[Update: Additional details below the fold.]

I suggested last week that Apple’s apparent move to remove security tethers from demo devices in its retail stores likely wasn’t too risky thanks to a range of hidden security measures, and we’ve been hearing a little detail on how some of these work.

Apple has long had special OS images for demo devices. You can’t, for example, set a passcode on a iOS device and then lock it, and Macs revert to their original state after a reboot.

Apple regularly tweaks these images. For example, at one time you could go into Safari and change the homepage to any site you liked; there’s now a lock-out to prevent this.

One security feature on the current display models of both iOS devices and Macs is designed to instantly render them useless if someone removes them from the store …

A source tells us that the current special OS images on demo devices include a software ‘kill switch’ which disables them when they go out of range of the store Wi-Fi. This means that Apple no longer has to use Find My iPhone to disable them manually.

Devices used for workshops have a different image to those in the main sales area. This is closer to stock than those out in the main sales area, but they still have the kill-switch to protect them from theft.

Former Apple Store staff report that special OS images came to Macs before iOS devices.

People would take photos with the demo iPhones, and we had to manually delete them all at the end of the night!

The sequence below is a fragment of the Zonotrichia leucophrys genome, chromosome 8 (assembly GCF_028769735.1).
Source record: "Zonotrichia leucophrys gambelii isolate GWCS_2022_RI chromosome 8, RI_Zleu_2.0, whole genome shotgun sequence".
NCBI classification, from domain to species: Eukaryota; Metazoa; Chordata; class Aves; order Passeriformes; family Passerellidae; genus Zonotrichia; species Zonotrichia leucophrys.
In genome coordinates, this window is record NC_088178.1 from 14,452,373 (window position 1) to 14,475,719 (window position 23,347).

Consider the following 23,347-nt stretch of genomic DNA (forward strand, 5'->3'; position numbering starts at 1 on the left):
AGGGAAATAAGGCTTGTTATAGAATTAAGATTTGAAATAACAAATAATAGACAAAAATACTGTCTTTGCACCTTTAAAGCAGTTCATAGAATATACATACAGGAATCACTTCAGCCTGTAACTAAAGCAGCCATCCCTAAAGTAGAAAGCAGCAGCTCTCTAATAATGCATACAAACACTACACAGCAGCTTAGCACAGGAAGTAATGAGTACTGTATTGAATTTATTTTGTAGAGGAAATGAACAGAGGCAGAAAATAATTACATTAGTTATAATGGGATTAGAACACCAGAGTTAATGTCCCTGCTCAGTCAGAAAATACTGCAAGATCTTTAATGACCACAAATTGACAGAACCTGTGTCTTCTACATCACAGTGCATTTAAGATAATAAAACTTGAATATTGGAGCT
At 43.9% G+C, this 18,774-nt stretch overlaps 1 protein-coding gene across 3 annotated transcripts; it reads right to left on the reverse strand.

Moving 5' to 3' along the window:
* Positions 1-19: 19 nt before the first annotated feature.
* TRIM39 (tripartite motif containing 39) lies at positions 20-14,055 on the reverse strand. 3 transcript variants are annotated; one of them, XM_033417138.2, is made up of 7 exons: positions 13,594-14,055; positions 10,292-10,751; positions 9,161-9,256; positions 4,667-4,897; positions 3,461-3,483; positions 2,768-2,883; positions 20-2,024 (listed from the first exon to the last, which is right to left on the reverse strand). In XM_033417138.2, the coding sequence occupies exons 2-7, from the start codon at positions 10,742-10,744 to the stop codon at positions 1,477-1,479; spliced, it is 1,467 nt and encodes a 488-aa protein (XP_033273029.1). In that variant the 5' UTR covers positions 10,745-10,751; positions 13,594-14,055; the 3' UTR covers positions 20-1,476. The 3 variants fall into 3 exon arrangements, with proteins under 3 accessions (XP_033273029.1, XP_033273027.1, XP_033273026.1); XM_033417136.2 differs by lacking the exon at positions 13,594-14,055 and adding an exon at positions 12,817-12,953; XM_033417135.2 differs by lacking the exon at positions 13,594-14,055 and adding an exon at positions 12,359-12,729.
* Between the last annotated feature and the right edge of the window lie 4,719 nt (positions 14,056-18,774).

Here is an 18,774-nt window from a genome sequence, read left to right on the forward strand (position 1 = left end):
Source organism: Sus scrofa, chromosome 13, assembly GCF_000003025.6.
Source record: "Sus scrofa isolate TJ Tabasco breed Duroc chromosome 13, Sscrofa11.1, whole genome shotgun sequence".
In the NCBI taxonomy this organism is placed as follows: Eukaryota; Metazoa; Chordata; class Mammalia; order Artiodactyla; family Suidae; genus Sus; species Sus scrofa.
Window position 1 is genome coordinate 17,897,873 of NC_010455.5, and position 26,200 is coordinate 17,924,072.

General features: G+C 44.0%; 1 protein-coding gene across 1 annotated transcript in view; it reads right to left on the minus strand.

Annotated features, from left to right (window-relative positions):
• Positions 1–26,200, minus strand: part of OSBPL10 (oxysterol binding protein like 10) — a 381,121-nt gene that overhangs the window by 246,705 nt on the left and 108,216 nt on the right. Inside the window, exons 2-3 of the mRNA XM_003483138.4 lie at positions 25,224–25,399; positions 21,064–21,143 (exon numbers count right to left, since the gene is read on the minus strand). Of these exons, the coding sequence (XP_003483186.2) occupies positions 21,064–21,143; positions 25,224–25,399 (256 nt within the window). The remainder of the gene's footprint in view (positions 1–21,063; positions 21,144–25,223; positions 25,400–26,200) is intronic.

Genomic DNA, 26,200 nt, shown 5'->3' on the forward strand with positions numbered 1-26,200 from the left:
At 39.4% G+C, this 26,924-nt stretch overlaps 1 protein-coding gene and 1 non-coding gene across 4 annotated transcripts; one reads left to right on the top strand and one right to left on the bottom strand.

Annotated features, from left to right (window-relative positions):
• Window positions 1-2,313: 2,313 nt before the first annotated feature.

While CNET couldn’t spot any CCTV cameras in London’s Regent Street store, I wrote that I was sure they were there, visible or not, and this has been confirmed by former employees.

There are HD security cameras scattered around the store – they are just hard to spot.

This isn’t the first time Apple has removed security tethers. The company did so years ago for keyboards, trackpads and speakers, and it also experimented with removing them in the days of the iPhone 5. That wasn’t a success, with thefts shooting up, but with the safeguards now in place, such thefts should soon drop off as soon as word gets around to thieves that there’s no point in stealing them.

[Update: We’ve heard more about how the new tetherless process works: The iPhone will reset when the device is powered off and then plugged in. When removed from the Apple Store, the stolen iPhone can’t do anything but ring for Find My iPhone until the battery dies. The iPhones are also Activation Locked using iCloud as a deterrent just like customer iPhones.]

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Ben Lovejoy

Ben Lovejoy is a British technology writer and EU Editor for 9to5Mac. He’s known for his op-eds and diary pieces, exploring his experience of Apple products over time, for a more rounded review. He also writes fiction, with two technothriller novels, a couple of SF shorts and a rom-com!

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